The Bottom Line; Assuming all the equipment is paid off, the crew worked for free, and for once NOTHING BLOWS UP, each run costs an estimated $1,000.00 per second. The current Top Fuel dragster elapsed time record is 4.441 seconds for the quarter mile 10/05/03, (Tony Shumacher). The top speed record is 333.00 mph (533 km/h) as measured over the last 66' of the run (09/28/03 Doug Kalitta).
Putting all of this into perspective: You are riding the average $25,000 Honda MotoGP bike. Over a mile up the road, a Top Fuel dragster is staged and ready to launch down a quarter mile strip as you pass. You have the advantage of a flying start. You run the RC211V hard up through the gears and blast across the starting line and past the dragster at an honest 200 mph (293 ft/sec). The tree' goes green for both of you at that moment. The dragster launches and starts after you. You keep your wrist cranked hard, but you hear an incredibly brutal whine that sears your eardrums and within 3 seconds the dragster catches and passes you. He beats you to the finish line, a quarter mile away from where you just passed him. Think about it, from a standing start, the dragster had spotted you 200 mph and not only caught, but nearly blasted you off the road when he passed you within a mere 1320 foot long race course.

Melanie Troxel (right, with engine on fire) beat Bob Vandergriff in the first round of the 2006 NHRA POWERade Drag Racing Series.

All that from a car that must weigh at least 2150 lbs. and have an engine no larger than 500 cubic inches.
One Top Fuel Dragster 500 c.i. engine makes more horsepower than the first four rows at the Daytona 500.
I'll take acceleration over speed any day. Speed is the destination but acceleration is the journey!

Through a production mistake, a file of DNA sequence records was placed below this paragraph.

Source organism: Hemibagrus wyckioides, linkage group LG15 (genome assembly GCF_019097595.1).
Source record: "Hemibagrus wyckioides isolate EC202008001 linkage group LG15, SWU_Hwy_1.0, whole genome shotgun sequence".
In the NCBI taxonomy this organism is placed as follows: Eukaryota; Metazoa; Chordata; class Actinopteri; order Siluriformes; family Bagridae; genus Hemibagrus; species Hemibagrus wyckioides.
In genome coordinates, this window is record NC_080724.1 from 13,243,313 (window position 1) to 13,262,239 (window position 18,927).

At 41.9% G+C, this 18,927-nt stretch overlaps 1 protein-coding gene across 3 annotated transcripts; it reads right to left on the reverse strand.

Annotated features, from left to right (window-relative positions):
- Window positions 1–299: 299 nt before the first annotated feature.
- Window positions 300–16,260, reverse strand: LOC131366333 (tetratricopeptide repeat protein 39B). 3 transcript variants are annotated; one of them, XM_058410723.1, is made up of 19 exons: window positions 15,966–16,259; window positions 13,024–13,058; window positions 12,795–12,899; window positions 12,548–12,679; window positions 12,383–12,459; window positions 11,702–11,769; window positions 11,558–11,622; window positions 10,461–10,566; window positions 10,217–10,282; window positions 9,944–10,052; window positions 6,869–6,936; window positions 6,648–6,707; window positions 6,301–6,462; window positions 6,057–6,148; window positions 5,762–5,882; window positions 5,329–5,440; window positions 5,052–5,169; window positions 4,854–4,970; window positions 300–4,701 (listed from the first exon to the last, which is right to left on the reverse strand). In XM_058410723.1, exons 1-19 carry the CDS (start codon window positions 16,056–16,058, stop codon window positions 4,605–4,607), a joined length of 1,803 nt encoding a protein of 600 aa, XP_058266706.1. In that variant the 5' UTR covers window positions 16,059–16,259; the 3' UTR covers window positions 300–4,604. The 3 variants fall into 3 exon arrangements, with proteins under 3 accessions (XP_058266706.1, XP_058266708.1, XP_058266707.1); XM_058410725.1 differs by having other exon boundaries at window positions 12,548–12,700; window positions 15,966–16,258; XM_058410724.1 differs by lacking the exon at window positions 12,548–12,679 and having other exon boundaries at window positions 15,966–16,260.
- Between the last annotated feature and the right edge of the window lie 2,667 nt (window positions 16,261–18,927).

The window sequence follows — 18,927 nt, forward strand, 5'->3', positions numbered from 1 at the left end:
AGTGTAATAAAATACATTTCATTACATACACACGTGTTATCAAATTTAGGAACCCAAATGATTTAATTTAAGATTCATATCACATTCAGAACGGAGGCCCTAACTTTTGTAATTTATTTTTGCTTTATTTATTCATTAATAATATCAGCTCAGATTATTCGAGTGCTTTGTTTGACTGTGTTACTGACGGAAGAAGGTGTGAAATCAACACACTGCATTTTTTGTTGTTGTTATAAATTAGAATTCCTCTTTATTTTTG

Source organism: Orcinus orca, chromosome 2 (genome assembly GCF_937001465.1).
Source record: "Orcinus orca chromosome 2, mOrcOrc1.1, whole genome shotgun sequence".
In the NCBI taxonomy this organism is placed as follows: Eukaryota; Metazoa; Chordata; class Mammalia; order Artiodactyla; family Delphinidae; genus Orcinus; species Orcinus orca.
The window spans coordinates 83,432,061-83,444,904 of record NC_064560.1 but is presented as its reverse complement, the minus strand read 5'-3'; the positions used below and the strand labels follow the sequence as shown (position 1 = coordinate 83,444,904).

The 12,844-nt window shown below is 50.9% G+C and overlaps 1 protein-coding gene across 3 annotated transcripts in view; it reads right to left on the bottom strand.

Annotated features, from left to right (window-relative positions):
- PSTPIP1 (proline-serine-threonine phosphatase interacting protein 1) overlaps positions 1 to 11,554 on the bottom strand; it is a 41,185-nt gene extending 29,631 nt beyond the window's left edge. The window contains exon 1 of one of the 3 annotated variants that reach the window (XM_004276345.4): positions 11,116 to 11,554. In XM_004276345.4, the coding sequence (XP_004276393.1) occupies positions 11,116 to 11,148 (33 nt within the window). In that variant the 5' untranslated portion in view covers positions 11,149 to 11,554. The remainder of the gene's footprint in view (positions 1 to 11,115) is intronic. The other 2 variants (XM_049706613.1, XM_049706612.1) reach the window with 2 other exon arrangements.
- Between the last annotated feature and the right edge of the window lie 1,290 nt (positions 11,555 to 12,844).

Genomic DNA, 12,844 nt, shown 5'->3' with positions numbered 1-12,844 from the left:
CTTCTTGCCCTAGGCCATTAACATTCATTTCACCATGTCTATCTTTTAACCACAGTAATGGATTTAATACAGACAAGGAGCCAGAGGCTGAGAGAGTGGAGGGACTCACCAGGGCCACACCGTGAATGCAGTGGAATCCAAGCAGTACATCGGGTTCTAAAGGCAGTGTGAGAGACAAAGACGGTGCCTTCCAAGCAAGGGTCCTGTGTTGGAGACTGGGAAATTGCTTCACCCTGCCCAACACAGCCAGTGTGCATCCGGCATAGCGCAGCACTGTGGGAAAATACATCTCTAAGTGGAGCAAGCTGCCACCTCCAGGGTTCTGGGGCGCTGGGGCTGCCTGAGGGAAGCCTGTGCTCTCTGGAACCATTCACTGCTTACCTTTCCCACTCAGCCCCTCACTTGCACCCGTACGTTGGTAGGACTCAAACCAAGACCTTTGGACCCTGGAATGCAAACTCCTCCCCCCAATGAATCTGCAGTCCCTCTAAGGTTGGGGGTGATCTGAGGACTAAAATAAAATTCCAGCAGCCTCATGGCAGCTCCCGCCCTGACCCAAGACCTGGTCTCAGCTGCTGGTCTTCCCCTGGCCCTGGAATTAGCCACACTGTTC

- Joatmoaf -

January 24, 2007 at 07:45 PM | Permalink


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Those are some fun facts.

I think you've got a typo in the average RPM for a run. Maybe it should be 5400?

Posted by: Foobert at Feb 1, 2007 3:56:45 PM

9500 is redline. Remember, it only turns about 540 times under load, so 9500 is about right.

Posted by: Joatmoaf at Feb 5, 2007 12:08:21 PM

9500 revolutions per minute. 4.5 seconds elapsed time. 9500/60*4.5=712. 540 is a little low, particularly if the engine isn't running at redline all the way, but 5400 is way high.

Speed Age magazine, in the issue announcing the impending arrival of the Edsel, had an article in which some professor asserted that drag racing was nearing its limit, based on the presumption that 1G was the maximum attainable acceleration for a wheel-driven vehicle. It occurs to me on reading this that he was already proven wrong, in that acceleration off the line would have been greater than that.

Posted by: triticale at Feb 26, 2007 10:05:37 PM

*claps hands*

Pretty flames and shiny things!

Seriously, that is some awesome power. I have always wondered why they were called 'drag racers.' Isn't that an oxymoron?

Can nitromethane added to gasoline improve
mileage and performance? Can it even be had by non racers?

Posted by: Cricket at Apr 11, 2007 9:31:02 AM